Volkswagen on Tuesday officially confirmed what has been an open secret for some time: that the ID Crozz concept crossover will be called the Volkswagen ID.4 when it goes on sale later this year, starting in Europe.
VW also confirmed that the ID.4 crossover would be sold and produced in Europe, North America, and China. Volkswagen of America will build the ID.4 at the automaker's plant in Chattanooga, Tennessee, after 2022. The first VW ID.4 crossovers sold in the U.S. will be sourced from VW's plant in Zwickau, Germany.
VW ID.4 crossover
Volkswagen said that it would initially sell rear-wheel-drive versions of the ID.4 and all-wheel-drive crossovers would be available later. The ID Crozz concept that previewed the ID.4 had a 200-horsepower (150 kilowatt) motor on the rear axle and a 150-hp (75-kw) motor on the front axle, with an 83-kwh lithium-ion battery. VW didn't specify the ID.4's production drivetrain, but said that it would be able to travel up to 310 miles on the WLTP test, which tends to be more optimistic than the EPA cycle.
Officials from VW say that the ID.4 will make its debut sometime this year in the U.S., with deliveries still expected by the end of the year. The ID.3 was recently launched in Europe but won't go on sale in the U.S. VW has other electric vehicles in the pipeline, based on its MEB architecture, although the ID.4 crossover will be the first to go on sale in the U.S.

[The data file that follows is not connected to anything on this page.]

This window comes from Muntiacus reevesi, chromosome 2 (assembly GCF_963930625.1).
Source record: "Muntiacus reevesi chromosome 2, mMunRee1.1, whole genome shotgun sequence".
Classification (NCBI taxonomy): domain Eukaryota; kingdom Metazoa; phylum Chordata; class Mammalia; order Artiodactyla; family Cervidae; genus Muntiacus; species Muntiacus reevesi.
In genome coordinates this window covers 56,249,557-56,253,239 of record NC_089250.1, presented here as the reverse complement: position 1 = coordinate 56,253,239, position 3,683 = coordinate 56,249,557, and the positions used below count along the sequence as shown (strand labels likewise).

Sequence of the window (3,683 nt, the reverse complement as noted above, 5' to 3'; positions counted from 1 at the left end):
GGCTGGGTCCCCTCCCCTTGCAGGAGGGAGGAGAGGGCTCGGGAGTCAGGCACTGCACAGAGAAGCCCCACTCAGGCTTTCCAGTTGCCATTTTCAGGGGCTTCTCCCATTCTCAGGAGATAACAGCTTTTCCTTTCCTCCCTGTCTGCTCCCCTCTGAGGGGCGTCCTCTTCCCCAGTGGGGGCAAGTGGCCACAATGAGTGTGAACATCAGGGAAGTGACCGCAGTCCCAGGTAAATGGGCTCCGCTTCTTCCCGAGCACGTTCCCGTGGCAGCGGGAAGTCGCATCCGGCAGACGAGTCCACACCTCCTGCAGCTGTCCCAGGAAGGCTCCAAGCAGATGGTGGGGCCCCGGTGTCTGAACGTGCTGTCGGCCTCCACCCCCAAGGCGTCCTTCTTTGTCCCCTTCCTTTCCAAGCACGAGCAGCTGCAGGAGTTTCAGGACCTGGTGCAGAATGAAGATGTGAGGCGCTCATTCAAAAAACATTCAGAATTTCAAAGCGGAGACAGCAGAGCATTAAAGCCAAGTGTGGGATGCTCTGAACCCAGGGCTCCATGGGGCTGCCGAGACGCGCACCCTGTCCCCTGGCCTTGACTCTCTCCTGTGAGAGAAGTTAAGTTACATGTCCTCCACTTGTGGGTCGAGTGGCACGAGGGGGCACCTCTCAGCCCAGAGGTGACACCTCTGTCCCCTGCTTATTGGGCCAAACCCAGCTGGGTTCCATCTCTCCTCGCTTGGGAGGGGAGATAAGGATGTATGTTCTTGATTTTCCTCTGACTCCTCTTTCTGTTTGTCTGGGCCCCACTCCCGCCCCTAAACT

VW ID.4 crossover
Photos of a camouflaged ID.4 reveal a cab-forward design for the crossover, which is largely what we expected from the small crossover. The ID Crozz measured 182.1 inches long, but VW didn't say how long the ID.4 would be when it goes into production. It's largely expected to be about the same size as other compact crossovers such as the Ford Escape and Tesla Model Y.
VW didn't say how much the ID.4 would cost when it goes on sale, but VW of America CEO Scott Keogh told us last year that the automaker plans to price the electric crossover close to a similarly sized internal combustion engine-powered car. If true, the ID.4 could cost less than $30,000, comparable to the Volkswagen Tiguan crossover already on sale. Keogh didn't say if that final price target for VW included any applicable federal or state incentives or if the automaker figured lifetime gas savings into the final cost, which is something that rival automaker Tesla does on its consumer site.